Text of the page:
ROSWELL, Ga. (August 11, 2010) – Nearly all of the safety professionals in a survey released today said that workers in their organizations had at some point failed to wear the necessary safety equipment while on the job.
An exceedingly high 98 percent of respondents who attended the recent American Society of Safety Engineers (ASSE) show in Baltimore answered “yes” when asked if they had observed workers not wearing safety equipment when they should have been, according to the survey, which was conducted by Kimberly-Clark Professional.
To make matters worse, 30 percent of these respondents said this had happened on numerous occasions. Given this, it’s not surprising that worker compliance with personal protective equipment (PPE) protocols was cited as the top workplace safety issue by all survey respondents.
These findings are in keeping with results from surveys of safety professionals, conducted by Kimberly-Clark Professional at the National Safety Council (NSC) Congress in 2008, 2007 and 2006. Those surveys also found high levels of noncompliance with PPE protocols – 89 percent in 2008, 87 percent in 2007 and 85 percent in 2006.
“Increasingly high noncompliance with PPE protocols is an alarming trend and a serious threat to worker health and safety,” said Gina Tsiropoulos, manufacturing segment marketing manager for Kimberly-Clark Professional. “Whether this is a result of economic conditions, a flawed approach to safety programs, younger workers who are more inclined to take greater risks, or some other reason, it’s essential that workers wear PPE when it is required. PPE protects workers against injury, but it will not work if workers fail to use it and use it properly.”
It’s no wonder then that three-quarters of respondents chose workplace accidents and injuries in response to the question: “What is most likely to keep you up at night?” Potential exposure because of noncompliance with PPE protocols was second, at 13 percent, while fear of a global pandemic and its impact on the workforce was a distant third, cited by only 8 percent of respondents.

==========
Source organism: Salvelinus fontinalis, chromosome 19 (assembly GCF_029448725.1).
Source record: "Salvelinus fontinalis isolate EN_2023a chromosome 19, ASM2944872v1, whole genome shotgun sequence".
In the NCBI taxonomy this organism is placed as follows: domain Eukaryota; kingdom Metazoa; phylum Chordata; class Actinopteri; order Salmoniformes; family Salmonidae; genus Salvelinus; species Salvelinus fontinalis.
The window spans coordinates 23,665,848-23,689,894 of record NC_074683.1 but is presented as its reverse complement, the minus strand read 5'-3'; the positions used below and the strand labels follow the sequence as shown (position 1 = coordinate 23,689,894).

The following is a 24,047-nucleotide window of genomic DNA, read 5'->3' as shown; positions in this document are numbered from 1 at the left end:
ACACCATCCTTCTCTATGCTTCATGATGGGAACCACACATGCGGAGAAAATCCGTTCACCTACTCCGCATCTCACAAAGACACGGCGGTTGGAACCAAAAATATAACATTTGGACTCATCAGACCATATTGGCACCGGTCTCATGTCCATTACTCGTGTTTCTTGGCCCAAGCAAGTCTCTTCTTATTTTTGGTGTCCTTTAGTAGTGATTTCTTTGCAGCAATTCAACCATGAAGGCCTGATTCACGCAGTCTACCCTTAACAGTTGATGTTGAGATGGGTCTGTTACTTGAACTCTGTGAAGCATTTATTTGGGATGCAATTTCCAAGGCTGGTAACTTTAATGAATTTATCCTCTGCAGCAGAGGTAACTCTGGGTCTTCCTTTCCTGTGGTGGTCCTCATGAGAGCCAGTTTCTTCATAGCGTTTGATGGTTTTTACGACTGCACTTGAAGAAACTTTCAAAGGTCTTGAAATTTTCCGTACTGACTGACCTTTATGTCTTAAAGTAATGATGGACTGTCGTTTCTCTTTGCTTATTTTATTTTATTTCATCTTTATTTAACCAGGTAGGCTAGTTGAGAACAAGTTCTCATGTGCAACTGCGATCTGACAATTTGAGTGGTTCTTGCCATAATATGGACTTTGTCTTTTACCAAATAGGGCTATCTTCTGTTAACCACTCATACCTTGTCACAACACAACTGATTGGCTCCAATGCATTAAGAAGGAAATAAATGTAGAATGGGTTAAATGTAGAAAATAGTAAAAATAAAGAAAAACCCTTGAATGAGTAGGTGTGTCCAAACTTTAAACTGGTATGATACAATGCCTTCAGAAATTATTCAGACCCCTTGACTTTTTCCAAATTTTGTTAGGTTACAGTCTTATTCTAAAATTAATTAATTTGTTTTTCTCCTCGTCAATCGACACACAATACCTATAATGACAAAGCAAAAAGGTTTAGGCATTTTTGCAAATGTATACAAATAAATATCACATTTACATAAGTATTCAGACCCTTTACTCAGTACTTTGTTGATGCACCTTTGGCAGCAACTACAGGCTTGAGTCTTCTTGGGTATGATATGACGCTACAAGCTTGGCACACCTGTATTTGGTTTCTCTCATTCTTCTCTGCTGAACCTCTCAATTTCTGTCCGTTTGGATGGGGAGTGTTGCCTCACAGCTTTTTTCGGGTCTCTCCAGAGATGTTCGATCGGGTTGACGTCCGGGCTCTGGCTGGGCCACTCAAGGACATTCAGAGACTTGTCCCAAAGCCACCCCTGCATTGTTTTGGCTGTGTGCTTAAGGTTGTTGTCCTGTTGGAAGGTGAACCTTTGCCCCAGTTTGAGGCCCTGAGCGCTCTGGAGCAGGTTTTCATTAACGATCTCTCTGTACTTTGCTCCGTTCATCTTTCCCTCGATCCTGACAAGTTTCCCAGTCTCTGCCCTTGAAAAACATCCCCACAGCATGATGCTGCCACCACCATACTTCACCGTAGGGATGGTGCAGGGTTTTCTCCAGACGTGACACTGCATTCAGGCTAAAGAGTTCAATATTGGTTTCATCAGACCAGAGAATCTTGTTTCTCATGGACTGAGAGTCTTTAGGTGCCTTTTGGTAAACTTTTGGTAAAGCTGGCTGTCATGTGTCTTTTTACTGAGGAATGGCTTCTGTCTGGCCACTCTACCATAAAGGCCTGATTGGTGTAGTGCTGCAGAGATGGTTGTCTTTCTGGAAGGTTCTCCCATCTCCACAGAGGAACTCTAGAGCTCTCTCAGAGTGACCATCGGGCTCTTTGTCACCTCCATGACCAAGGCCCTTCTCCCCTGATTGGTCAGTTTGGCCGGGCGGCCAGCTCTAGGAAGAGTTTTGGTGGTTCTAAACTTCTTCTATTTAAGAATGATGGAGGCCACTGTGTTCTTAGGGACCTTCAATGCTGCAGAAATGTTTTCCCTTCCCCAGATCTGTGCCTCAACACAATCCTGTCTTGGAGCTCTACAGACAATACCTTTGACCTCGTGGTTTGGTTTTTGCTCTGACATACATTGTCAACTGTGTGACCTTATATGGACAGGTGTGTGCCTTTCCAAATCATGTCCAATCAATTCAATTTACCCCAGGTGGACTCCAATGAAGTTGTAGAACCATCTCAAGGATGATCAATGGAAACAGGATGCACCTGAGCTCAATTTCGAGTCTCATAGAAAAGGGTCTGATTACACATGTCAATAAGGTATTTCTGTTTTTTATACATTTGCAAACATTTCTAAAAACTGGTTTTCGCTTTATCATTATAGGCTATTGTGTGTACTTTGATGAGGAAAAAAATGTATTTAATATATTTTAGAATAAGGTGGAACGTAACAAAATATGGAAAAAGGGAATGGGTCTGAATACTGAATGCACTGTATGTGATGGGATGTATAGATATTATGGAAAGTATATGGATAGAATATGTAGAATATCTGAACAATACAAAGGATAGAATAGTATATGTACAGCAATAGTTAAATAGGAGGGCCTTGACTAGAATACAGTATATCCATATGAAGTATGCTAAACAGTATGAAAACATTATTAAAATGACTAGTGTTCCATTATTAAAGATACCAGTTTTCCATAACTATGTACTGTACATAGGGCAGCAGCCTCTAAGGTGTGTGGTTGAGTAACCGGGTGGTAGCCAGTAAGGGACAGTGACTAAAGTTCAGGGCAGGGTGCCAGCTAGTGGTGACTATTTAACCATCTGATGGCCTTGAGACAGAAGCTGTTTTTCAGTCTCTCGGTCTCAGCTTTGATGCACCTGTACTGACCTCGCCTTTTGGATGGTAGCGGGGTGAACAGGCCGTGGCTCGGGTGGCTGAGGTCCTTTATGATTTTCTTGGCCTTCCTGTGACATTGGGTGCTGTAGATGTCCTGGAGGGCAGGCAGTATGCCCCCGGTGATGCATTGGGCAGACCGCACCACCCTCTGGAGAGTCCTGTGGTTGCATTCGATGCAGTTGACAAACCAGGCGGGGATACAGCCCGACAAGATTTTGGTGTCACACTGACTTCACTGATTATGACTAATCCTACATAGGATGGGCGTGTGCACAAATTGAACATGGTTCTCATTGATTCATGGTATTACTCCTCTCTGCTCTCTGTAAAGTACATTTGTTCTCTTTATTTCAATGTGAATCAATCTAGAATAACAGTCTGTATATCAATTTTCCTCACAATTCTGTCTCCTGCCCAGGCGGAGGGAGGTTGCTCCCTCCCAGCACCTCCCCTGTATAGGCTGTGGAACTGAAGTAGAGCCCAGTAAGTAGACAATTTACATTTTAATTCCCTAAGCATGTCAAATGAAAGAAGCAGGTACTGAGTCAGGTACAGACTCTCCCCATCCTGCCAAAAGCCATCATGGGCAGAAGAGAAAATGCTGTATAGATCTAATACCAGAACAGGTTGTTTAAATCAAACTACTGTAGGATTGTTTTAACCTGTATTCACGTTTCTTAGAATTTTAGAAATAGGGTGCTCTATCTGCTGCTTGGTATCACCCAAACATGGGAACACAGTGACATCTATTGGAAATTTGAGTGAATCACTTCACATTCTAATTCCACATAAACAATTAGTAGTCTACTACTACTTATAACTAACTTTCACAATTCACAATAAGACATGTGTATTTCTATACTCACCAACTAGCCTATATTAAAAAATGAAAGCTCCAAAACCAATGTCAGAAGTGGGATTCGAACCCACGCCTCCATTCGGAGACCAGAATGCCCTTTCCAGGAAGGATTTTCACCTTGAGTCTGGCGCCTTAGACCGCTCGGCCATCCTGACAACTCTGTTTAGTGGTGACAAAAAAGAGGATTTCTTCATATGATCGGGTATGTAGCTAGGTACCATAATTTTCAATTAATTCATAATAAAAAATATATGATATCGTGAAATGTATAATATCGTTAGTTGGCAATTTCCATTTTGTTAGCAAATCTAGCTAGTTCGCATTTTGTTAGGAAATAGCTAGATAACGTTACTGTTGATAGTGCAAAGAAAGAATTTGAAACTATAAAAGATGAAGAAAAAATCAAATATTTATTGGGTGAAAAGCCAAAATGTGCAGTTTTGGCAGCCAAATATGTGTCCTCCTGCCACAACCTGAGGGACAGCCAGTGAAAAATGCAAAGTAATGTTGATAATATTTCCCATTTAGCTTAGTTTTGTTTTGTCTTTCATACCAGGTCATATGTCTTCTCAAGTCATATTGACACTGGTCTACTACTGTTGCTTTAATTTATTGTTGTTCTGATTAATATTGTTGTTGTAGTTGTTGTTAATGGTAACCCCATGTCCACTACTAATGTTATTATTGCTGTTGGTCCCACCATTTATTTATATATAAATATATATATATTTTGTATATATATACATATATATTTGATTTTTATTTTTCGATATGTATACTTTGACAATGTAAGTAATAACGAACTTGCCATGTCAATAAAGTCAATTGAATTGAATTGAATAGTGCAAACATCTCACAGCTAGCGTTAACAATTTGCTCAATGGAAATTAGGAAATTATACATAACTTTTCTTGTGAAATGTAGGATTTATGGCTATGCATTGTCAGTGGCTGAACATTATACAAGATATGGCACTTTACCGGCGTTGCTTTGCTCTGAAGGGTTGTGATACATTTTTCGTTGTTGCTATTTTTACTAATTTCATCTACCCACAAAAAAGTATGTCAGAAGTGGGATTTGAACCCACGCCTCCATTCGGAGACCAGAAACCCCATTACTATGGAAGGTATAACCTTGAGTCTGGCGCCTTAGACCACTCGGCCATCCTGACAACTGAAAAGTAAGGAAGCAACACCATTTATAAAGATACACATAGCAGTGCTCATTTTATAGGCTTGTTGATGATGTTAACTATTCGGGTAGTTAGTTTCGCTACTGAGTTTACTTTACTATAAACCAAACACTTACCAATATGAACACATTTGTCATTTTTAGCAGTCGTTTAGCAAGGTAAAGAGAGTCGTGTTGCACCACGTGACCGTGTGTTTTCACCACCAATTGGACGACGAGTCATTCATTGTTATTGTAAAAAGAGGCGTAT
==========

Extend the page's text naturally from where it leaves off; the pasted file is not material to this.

Most Challenging PPE
When it comes to compliance with PPE use protocols, eye protection was found to be the “most challenging” PPE category, according to 42 percent of respondents, a disturbing though not unexpected finding considering that nearly three out of five workers who experienced eye injuries were found not to be wearing eye protection at the time of the accident or were wearing the wrong kind of eye protection for the job. Add to this the facts that about 2,000 U.S. workers each day have a job-related eye injury that requires medical treatment and that thousands are blinded each year from work-related eye injuries that could have been prevented and the magnitude of the problem becomes clear.
The next highest category for noncompliance was hearing protection, also disturbing since occupational noise-induced hearing loss is 100 percent preventable when proper preventative measures are implemented. It was followed by gloves and head protection.
While the reasons for PPE noncompliance were varied, the biggest complaint was that it was “uncomfortable,” selected by 40 percent of respondents, followed by:
*Not available near the work task
When asked what they had done or intended to do to improve compliance levels, these safety professionals’ top choice was to improve existing education and training programs. This was followed by:
Survey of Safety Professionals probes economy’s impact on safety, concerns about environmental sustainability, and worker health and safety.
90 percent of eye injuries are preventable through the proper use of protective eyewear
Kimberly-Clark acquired Jackson Safety in April 2009; additional products include welding safety products.
What type of consequence is the most powerful and most likely to trigger action and maintain a behavior?